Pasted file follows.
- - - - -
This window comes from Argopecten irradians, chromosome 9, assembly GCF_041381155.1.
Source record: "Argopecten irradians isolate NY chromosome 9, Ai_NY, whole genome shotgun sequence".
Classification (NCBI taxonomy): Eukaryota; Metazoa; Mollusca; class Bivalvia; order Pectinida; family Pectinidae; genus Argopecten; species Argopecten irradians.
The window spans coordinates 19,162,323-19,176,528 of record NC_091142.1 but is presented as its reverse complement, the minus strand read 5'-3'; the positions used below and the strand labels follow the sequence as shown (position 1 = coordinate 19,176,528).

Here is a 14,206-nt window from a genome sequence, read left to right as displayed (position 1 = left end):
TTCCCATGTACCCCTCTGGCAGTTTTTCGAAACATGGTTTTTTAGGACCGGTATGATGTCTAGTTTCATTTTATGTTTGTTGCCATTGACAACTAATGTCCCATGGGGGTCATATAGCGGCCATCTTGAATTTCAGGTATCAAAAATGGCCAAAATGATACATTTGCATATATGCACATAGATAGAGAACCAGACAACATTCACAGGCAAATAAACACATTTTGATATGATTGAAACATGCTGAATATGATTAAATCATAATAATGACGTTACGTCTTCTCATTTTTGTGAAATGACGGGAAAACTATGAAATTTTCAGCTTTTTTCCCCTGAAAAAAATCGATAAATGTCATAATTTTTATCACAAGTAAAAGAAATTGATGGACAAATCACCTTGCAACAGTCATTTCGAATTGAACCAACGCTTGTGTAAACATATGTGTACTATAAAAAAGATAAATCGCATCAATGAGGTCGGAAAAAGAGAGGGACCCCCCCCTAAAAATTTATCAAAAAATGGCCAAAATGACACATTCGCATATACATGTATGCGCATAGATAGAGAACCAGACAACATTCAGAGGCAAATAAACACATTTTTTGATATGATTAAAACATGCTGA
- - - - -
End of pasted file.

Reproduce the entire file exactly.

This window comes from Argopecten irradians, chromosome 9, assembly GCF_041381155.1.
Source record: "Argopecten irradians isolate NY chromosome 9, Ai_NY, whole genome shotgun sequence".
Classification (NCBI taxonomy): Eukaryota; Metazoa; Mollusca; class Bivalvia; order Pectinida; family Pectinidae; genus Argopecten; species Argopecten irradians.
The window spans coordinates 19,162,323-19,176,528 of record NC_091142.1 but is presented as its reverse complement, the minus strand read 5'-3'; the positions used below and the strand labels follow the sequence as shown (position 1 = coordinate 19,176,528).

Here is a 14,206-nt window from a genome sequence, read left to right as displayed (position 1 = left end):
TTCCCATGTACCCCTCTGGCAGTTTTTCGAAACATGGTTTTTTAGGACCGGTATGATGTCTAGTTTCATTTTATGTTTGTTGCCATTGACAACTAATGTCCCATGGGGGTCATATAGCGGCCATCTTGAATTTCAGGTATCAAAAATGGCCAAAATGATACATTTGCATATATGCACATAGATAGAGAACCAGACAACATTCACAGGCAAATAAACACATTTTGATATGATTGAAACATGCTGAATATGATTAAATCATAATAATGACGTTACGTCTTCTCATTTTTGTGAAATGACGGGAAAACTATGAAATTTTCAGCTTTTTTCCCCTGAAAAAAATCGATAAATGTCATAATTTTTATCACAAGTAAAAGAAATTGATGGACAAATCACCTTGCAACAGTCATTTCGAATTGAACCAACGCTTGTGTAAACATATGTGTACTATAAAAAAGATAAATCGCATCAATGAGGTCGGAAAAAGAGAGGGACCCCCCCCTAAAAATTTATCAAAAAATGGCCAAAATGACACATTCGCATATACATGTATGCGCATAGATAGAGAACCAGACAACATTCAGAGGCAAATAAACACATTTTTTGATATGATTAAAACATGCTGA